Sampras finds footing for victory Grass, Reneberg prove slippery in four-setter

June 25, 1996|By Sandra McKee | Sandra McKee,SUN STAFF

WIMBLEDON, England -- Manicured to perfection, the lush green grass on Wimbledon's Centre Court gave three-time defending champion Pete Sampras as much trouble as opponent Richey Reneberg yesterday.

The slippery surface and Reneberg's return of service gave Sampras a scare in the early going, but in the end, he emerged with a 4-6, 6-4, 6-3, 6-3 victory in the famed tournament's opening round.

"After I lost the first set, I told myself that I wasn't going to panic," he said.

But when Reneberg broke him in the third game of the second set to take a 2-1 lead, Sampras' face revealed his distress and he hung his head low during the changeover.

"I was getting a little bit panicked when he broke me there," said Sampras, who did not want to become the first defending men's champion in 29 years to be sent packing before teatime on opening day. "I was a little bit concerned. I was very concerned. But then I broke back and I started to settle down."

Sampras has won 22 straight matches here. Bjorn Borg holds the record with 41 in a row from 1976 to the 1981 final, which he lost to John McEnroe.

Seles returns with a win

Monica Seles returned to Centre Court for the first time since 1992 and came away with a 6-1, 6-2 victory over Ann Grossman.

"Playing here today was like the first time," Seles said. "The crowd was warm. They gave me two rounds of applause and it was very special. But I was so nervous. That second game, I could not get even one ball in the court and then my racket fell out of my hand. I was so nervous, I couldn't even feel my hands."

Edberg pumped up

Every big point Stefan Edberg won against Guy Forget was emphasized with a pumping fist. Later, after winning, 7-6 (7-5), 5-7, 6-2, 6-2, he was told he looked a bit like Jimmy Connors.

"No, no, no," said Edberg, one of Wimbledon's most decorous players, in mock horror. "But I enjoyed playing today. And I knew that for me it was important to stay on top of things. I just felt good and let it show a little bit."

Edberg, a two-time Wimbledon champion, is retiring at the end of this season and says he wants to make this, his 14th and last Wimbledon, memorable.

"Every match I win here will be a bonus," he said.

Britain's Jeremy Bates, who also has declared this his final Wimbledon, lost to Nicolas Pereira, 6-2, 6-3, 6-4.

"It's time to go," Bates said. "It's no fun going out and playing against the guys playing against me. When I'm giving up 10 or 12 years, they're a different kind of athlete and I'm getting out of my depth."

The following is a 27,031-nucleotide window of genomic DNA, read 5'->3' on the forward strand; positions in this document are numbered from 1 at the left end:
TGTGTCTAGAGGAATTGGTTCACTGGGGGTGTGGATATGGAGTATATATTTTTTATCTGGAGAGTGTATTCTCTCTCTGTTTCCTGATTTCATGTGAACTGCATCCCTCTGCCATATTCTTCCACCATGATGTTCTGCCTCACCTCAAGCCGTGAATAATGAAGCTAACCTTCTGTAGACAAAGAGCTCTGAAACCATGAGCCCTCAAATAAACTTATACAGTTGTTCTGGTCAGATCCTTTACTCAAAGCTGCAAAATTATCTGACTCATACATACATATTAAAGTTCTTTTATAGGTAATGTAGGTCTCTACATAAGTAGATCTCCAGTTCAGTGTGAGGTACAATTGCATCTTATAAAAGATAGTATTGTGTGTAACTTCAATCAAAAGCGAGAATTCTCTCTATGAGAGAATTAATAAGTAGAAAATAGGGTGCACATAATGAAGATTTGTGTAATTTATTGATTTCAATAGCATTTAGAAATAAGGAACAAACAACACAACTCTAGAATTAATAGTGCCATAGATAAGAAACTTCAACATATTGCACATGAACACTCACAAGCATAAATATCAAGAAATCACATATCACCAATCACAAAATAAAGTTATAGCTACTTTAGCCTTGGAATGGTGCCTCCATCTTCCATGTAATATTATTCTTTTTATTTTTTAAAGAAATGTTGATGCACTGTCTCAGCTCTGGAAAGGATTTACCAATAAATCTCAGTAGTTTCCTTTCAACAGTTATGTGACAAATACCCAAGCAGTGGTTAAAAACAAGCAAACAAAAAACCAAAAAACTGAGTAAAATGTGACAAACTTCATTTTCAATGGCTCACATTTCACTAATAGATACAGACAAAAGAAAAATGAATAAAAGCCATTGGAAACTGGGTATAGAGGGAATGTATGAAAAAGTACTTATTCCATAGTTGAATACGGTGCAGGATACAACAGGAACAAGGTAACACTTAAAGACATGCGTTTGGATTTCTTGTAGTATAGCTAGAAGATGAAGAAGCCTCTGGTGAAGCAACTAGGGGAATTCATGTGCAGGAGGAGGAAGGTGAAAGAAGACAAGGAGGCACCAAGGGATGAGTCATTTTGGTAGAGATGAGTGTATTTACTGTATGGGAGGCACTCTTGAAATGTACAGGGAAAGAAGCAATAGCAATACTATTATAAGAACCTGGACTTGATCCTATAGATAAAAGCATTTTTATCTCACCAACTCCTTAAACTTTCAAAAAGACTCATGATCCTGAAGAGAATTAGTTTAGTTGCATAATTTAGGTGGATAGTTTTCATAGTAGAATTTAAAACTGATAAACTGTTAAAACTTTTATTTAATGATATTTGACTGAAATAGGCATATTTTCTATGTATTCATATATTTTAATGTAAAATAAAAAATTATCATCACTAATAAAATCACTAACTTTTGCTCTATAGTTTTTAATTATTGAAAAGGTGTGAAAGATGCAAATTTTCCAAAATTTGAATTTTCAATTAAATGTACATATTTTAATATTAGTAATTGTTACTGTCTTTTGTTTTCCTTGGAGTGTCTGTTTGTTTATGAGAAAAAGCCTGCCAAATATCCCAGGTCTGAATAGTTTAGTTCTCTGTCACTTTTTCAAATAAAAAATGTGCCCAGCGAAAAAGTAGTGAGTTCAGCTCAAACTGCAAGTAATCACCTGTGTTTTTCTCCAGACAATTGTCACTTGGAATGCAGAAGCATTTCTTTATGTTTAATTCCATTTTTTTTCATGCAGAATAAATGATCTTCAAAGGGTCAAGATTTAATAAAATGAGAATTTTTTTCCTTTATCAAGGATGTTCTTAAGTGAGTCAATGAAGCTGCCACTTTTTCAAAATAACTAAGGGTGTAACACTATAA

Dressed for the occasion

Mary Pierce discarded her low-cut French Open dress that created such a stir and appeared in what she called "an appropriate and classic" number -- all white with a high neck.

"The Paris dress was for Paris," she said. "But that was then and this is now. This is the dress I'll wear until the U.S. Open. I'll have something new there."

Oh, yes, she beat Patty Schnyder, 6-3, 6-2, and moved on to the second round.

This is the way

No. 2 seed Boris Becker gave a demonstration of how every player would like to start at Wimbledon. He crushed Jean-Philippe Fleurian, 6-0, 6-2, 6-3, then spent his post-match interview talking soccer.

"I'm a much bigger fan of soccer than I am of tennis," he said, noting that Germany will play England in the semifinals of the European championships tomorrow. "I have a few tickets for that game -- but Wimbledon is my No. 1 priority. Still, I will watch what I can on television."

Becker, who has said his first childhood dream was to be a soccer star, has many friends on the German team. He said he gave them what tickets he could to yesterday's match, but couldn't take care of all the requests.


World No. 1 and defending women's champion Steffi Graf, who had asked for and been denied a delay in her opening match today because of a sore left knee, said yesterday that the knee is on the mend. Graf will play 75th-ranked Ludmila Richterova on Centre Court. . . . American Chanda Rubin, the seventh-seeded woman, withdrew with a wrist injury. . . . German Bernd Karbacher, a French Open semifinalist, was to meet Goran Ivanisevic but withdrew after falling down the stairs at his apartment yesterday morning and spraining his ankle. He was replaced by David Nainkin, whom Ivanisevic beat, 6-2, 6-0, 6-2.

Pub Date: 6/25/96

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